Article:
- I have to rotate the upper disc so that the selected time (23:00) will be opposite to the selected date (September 12th). For this, I use the long North-South line to select the date, and look at the date the 0-hour (1 for daylight saving time) is pointing at: March 10th in my case.
- I then rotate the upper disc to have the 23-hour mark (daylight saving time) pointing at March 10th. At this point, the transparent window in the upper disk will show the visible portion of the sky.
Orient The Planisphere
Now you have to properly orient the planisphere in space, and here is where things may get confusing.
If you place your planisphere on the table, as you would for a geographic map, you will see that North and South point Up and Down as usual, but East and West are swapped, which is, well, odd.
Cardinal points are named considering you are in the sky, looking down on Earth. Planispheres assume you are on the ground, looking up at the sky.
All this can be quite confusing, and it helps to think of North, East, South, and West as just labels. What is important is to remember that when you move clockwise, 90 degrees at a time, starting from the true magnetic North, you are going real East, real South, and real West, where the real directions are those used in the geographical maps.
Ok, the instructions for the use of the planisphere say:
Hold the planisphere above your head so that the points of the compass on the planisphere correspond to the real directions.
And when I do that, I end up with the constellation I see at my right (East) being on the opposite side of the planisphere.
Orient The Planisphere: The Easy Way
This always confuses me, and I think it is over complicated for the simple tasks of identifying constellations and stars you are looking at. This is my easy personal way to orient my planisphere, and it goes like this:
- I face true North (if you don’t know where it is, you can use a compass)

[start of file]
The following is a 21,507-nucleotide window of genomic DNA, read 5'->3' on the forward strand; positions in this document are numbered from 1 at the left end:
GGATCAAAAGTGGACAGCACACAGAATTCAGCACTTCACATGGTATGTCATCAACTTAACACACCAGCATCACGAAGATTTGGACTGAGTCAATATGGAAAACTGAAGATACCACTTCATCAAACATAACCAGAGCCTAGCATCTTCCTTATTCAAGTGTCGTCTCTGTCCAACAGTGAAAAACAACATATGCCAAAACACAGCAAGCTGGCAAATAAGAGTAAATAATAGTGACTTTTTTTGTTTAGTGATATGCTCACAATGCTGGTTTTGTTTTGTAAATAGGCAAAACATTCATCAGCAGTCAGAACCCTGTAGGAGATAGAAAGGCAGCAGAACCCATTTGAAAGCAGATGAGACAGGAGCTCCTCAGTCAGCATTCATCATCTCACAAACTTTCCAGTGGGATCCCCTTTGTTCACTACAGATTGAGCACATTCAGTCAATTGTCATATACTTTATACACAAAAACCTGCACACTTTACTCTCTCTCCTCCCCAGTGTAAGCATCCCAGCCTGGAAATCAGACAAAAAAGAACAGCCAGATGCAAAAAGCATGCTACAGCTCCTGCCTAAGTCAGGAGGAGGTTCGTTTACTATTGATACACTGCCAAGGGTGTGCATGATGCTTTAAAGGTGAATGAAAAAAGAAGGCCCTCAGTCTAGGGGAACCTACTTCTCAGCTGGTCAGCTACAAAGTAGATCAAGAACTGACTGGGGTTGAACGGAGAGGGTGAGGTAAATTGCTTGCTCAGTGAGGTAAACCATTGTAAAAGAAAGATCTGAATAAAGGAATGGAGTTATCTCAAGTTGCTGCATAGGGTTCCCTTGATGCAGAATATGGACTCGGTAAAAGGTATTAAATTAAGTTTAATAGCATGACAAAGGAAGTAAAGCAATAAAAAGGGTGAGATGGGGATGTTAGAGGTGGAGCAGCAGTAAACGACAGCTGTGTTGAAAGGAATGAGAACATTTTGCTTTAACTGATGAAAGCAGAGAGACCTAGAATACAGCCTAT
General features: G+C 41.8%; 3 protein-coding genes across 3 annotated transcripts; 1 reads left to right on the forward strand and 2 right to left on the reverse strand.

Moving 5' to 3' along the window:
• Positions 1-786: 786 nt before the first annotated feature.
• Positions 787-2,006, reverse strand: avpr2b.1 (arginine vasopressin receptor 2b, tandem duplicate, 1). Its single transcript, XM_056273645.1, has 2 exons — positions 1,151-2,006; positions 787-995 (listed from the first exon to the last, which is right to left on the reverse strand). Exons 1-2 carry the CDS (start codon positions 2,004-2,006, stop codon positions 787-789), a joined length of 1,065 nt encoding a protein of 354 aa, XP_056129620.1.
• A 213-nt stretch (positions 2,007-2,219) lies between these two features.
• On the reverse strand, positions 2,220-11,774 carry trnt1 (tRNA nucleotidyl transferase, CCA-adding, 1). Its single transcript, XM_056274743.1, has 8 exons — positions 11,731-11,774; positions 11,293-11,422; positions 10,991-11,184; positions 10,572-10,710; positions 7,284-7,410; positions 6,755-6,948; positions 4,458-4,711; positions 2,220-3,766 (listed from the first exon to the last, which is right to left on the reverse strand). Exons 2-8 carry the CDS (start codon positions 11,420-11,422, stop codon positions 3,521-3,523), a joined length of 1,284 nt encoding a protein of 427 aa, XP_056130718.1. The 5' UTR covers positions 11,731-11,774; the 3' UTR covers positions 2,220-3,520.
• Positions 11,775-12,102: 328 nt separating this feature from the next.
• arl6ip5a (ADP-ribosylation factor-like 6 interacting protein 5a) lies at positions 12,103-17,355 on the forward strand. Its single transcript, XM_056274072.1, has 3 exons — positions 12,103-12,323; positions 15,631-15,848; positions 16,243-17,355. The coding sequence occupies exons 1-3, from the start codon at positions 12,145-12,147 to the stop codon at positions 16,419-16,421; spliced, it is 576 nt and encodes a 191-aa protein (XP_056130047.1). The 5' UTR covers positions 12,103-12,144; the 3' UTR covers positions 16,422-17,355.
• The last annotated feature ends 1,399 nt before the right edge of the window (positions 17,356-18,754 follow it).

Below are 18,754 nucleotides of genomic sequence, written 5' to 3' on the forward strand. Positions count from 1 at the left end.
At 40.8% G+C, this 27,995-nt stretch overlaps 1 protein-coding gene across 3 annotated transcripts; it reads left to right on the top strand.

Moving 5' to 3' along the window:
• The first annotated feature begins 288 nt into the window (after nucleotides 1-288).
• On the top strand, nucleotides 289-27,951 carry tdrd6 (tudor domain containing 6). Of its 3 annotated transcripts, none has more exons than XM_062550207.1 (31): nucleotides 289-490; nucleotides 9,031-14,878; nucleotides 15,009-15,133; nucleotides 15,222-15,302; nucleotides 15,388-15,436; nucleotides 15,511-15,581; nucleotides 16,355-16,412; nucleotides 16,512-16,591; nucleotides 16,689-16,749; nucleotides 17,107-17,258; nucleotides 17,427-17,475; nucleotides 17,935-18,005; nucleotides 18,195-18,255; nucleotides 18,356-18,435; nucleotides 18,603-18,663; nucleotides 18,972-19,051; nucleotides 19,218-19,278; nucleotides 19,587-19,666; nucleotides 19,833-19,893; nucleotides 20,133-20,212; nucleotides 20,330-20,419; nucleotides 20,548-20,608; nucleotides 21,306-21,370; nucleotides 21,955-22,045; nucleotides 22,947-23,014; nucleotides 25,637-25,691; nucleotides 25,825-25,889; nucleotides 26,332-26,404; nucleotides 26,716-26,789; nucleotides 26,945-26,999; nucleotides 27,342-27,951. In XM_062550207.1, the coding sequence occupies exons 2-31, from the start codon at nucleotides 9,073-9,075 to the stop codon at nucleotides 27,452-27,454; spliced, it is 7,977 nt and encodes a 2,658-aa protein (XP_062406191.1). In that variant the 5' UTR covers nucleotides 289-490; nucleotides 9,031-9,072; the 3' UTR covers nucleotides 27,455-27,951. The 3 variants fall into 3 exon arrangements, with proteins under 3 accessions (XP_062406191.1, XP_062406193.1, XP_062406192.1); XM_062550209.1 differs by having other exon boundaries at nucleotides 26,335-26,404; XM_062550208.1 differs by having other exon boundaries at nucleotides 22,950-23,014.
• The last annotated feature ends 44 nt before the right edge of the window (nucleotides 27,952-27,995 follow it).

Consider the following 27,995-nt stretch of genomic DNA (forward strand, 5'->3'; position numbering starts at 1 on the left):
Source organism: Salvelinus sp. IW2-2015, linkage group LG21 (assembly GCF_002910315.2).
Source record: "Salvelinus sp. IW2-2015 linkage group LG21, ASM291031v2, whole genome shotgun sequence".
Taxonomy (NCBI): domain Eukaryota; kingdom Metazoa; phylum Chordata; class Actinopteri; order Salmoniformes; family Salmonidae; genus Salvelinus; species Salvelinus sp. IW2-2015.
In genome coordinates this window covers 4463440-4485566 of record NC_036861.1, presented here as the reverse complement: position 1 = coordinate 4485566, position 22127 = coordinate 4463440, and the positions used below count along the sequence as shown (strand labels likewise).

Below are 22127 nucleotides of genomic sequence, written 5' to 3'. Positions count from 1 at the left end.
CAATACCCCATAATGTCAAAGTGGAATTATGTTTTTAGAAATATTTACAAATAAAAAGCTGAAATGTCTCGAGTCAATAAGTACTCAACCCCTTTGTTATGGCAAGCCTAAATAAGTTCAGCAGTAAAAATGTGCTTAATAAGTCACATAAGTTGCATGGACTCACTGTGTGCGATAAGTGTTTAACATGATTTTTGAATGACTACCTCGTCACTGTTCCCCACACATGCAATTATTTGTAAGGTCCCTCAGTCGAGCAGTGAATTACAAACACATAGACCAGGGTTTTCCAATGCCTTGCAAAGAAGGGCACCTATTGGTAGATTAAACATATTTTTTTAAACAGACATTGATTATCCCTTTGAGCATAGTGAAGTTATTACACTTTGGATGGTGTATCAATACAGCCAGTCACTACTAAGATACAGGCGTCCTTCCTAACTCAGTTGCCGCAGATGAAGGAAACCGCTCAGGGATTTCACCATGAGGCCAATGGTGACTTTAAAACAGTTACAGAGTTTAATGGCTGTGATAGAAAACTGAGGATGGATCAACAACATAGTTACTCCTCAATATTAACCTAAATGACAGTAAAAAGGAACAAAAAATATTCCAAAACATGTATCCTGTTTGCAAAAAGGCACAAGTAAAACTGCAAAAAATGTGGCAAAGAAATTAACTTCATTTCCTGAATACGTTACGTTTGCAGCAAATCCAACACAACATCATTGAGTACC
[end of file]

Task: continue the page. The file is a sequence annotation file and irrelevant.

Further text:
- With the disc parallel to the ground, I orient it so that the label North points to the true North directions in front of me.
- I forget about the South, East, and West labels and simply compare the constellations I see drawn on the planisphere to that I see in the sky.
Planning Your Session Under The Stars With A Planisphere And A Star Chart
We saw in this article how with a planisphere, you can know ahead of time what constellation will be visible from your location for a particular date and time. You can then use a star atlas, which usually contains many more targets than those shown in the planisphere) to plan your astronomy observations or astrophotography sessions.
For the example used in this article, if I were to observe/photograph on September 12th at 23:00, I would see the busy Perseus, Cassiopeia, and Cepheus constellations (and more) will be visible. With a star atlas, I can go to the star chart containing those constellations and easily choose and research possible targets.
Planispheres and star charts, although a bit quirky and off-putting at first, make great educational tools you can use to have fun exploring and learning the constellations visible in your sky.
Although less intuitive, universal, and informative than astronomy apps for a smartphone, they still have a place in the toolbox of the amateur astronomer and it is always good to have them around.